Tonight, I won

Tonight, I won, and yet there is little joy in the victory. For some reason on this night of all nights, it hit me that poker is a game that rewards aggression, and is indeed not a wholesome game. This particular reason for decrying the game are substantially different from the other reasons that I've heard - that it is a sin against God, etc. No, I object to the game for the simple reason that it rewards and reinforces bullying and dominating behavior. In essence it reenforces the opposite behaivors that are generally desirable in a human being.

Now, there is something to be said for differentiating between a "game" and "real life", and some poker apologists might very well claim that I am failing to make the distinction here. But I wonder, if real money is on the line (hundreds, thousands of dollars), and if money is only obtained through the expenditure of effort in real life, then is not the game leveraged against "real life" and so becomes a part of it? I'd argue yes: once non-trivial sums are involved, one is risking (sizable) chunks of a real life.

This is different than other games in which one might be quite cut-throat (for example, Monopoly or Chess), but because there is no money riding on the match there is no moral difficulty. There is only a pleasant sort of competition and a match of intellect, and perhaps a somewhat frivolous waste of time, but there is no true conflict.

To be more specific, poker rewards aggression in that, once you have the "big stack" it is the "correct" play to become very aggressive and attempt to "steal" blinds and such. The theory is sound: the big stack is risking the same amount on an absolute scale, but much less on a relative scale than his opponents. On average it is better for the big stack to overbet his hand (under certain conditions) knowing that, on average, his opponents will not be able to take the proportionally greater risk.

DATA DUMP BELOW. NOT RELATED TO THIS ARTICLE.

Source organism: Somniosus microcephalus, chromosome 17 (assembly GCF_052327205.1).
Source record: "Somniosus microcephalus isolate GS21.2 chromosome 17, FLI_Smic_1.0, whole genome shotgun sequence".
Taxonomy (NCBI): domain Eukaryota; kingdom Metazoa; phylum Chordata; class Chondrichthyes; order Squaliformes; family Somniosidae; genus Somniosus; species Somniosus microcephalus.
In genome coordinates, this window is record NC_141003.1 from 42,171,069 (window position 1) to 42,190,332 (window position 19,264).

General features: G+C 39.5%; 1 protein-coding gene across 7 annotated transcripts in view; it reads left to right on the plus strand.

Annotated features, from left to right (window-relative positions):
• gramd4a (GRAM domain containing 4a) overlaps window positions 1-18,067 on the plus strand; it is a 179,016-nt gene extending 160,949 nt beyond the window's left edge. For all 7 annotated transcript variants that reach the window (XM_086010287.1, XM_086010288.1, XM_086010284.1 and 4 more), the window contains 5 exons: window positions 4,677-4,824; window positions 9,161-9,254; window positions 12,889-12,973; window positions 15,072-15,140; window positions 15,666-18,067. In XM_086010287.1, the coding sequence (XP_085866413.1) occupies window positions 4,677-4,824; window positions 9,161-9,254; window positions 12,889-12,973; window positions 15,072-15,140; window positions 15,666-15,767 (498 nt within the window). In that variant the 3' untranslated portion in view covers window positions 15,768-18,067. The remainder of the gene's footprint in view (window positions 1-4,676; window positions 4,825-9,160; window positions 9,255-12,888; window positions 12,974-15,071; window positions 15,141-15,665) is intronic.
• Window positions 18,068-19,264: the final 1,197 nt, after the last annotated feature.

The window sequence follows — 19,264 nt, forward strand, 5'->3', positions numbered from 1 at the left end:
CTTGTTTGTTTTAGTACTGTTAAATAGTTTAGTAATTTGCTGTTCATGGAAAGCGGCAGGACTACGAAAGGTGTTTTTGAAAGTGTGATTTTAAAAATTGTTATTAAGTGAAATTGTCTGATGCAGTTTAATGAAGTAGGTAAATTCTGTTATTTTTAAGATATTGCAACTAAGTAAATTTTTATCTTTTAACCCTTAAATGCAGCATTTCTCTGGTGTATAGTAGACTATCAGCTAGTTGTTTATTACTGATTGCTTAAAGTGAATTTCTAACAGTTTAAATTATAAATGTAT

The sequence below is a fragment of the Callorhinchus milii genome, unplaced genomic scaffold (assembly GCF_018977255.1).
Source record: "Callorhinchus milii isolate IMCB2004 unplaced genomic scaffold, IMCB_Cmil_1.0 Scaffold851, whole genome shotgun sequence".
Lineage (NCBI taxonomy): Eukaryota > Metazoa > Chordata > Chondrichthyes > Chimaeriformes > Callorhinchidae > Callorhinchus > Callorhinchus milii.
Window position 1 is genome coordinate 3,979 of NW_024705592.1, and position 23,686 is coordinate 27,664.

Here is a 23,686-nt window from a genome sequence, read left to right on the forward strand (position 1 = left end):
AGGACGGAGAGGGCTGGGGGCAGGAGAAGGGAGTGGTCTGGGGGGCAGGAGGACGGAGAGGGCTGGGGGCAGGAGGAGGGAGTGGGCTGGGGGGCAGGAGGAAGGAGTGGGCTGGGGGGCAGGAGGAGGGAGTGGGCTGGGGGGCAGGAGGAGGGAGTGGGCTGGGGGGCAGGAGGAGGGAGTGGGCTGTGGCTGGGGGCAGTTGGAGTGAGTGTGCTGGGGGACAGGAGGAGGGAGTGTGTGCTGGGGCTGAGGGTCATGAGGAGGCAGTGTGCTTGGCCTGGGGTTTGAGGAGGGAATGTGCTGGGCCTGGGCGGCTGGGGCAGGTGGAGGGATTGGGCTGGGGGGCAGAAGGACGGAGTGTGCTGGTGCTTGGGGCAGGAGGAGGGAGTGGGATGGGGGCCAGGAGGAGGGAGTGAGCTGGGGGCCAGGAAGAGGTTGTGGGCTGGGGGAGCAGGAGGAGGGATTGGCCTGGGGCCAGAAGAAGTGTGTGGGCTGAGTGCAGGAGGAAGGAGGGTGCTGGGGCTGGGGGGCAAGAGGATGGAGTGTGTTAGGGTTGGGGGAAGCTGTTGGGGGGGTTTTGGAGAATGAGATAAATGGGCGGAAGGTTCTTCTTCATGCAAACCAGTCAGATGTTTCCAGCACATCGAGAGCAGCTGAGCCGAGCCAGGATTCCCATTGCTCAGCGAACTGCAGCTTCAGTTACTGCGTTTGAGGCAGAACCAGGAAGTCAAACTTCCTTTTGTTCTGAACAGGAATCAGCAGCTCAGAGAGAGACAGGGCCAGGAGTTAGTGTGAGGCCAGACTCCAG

And this is all find and dandy, until real money is on the line. Then all of a sudden the big stack is simply using his greater sum of money to make even more money, a concept which seems, on it's face, quite abhorrent. (I can't help but wonder where in real life does this financial dynamic exist? Are there places where simply having lots of cash allows you to make a lot of cash? I'm absolutely positive that there are.)

Anyway, I won a bunch of money based on these principles, and I don't feel very good about it. I played "correctly", having a big stack and generally being very agressive. I was caught once or twice, but on average I continued to build my lead, and finally won the game.

And the victory is as ash in my mouth.

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